The Dead had been delighted to find the ranch, a new bucolic paradise where anyone was welcome to stay and soak in the country life. As Rosie McGee writes, "The many buildings, some no more than shacks, became home for members of the Dead's extended family, who came and went randomly." The Grateful Dead Family Album has a number of happy memories of life on the ranch: “Over the first few years, almost everyone in the Dead Family lived there at one time. And they kept leaving and coming back, to make music, to party, to ride horses, to share sunrise ceremonies, to stay for a while, or just for some quiet time.” (But as people crowded into the house and moved into every available building on the place, including barns and sheds, this meant “endless cooking” by the women!)
https://thegdwheel.com/page-68 (the ranch residents)
https://thegdwheel.com/page-67 (a party for Tower of Power)
  
But the ranch wasn’t always full of parties. David Browne’s book So Many Roads has a darker look at Mickey’s time there in the early ‘70s. Even as Mickey’s studio was being built, he was in low spirits, his father’s betrayal weighing on him.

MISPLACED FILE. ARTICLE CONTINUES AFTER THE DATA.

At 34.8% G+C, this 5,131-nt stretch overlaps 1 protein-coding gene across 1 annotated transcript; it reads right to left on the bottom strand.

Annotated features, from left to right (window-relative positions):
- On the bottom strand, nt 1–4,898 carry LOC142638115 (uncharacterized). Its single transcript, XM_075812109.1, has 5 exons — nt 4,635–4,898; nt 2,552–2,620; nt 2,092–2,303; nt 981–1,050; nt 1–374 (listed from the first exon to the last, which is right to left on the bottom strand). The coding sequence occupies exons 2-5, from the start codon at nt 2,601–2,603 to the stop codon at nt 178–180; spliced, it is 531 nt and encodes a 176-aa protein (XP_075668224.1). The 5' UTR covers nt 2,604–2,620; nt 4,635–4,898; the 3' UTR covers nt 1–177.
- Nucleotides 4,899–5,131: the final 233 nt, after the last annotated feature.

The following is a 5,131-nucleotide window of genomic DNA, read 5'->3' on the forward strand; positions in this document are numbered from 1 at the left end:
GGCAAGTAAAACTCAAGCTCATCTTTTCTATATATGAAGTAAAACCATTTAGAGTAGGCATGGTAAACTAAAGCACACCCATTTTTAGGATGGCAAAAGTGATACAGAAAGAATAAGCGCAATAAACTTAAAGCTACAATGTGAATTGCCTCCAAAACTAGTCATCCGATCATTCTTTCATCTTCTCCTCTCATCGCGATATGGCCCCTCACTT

According to Mountain Girl, after Lenny Hart bolted with the band’s money, Mickey was “in a terrible state of apology and depression and said that leaving the band was the only thing for him to do. He was so ashamed and humiliated.” Mickey gradually withdrew over the course of 1970: “The road was hard for me. It was getting really difficult with all the drugs and stuff…I tried everything.” His friend Sue Swanson said he “went into a tailspin,” and the lively atmosphere at his ranch became “sad and confusing.” (So Many Roads p.171-72)
By early 1971, as McNally describes it, Mickey was “a complete wreck.” (LST p. 392) For Bill Kreutzmann, Mickey was getting too erratic to deal with: “It became impossible for me to play with him.” Mickey “was in bad shape…getting into dark drugs…[he] wasn’t able to play.” The Dead had enough when Mickey bugged out during the Capitol Theater run, and asked him to leave. “He was deeply hurt by that.” (Deal p.151-52)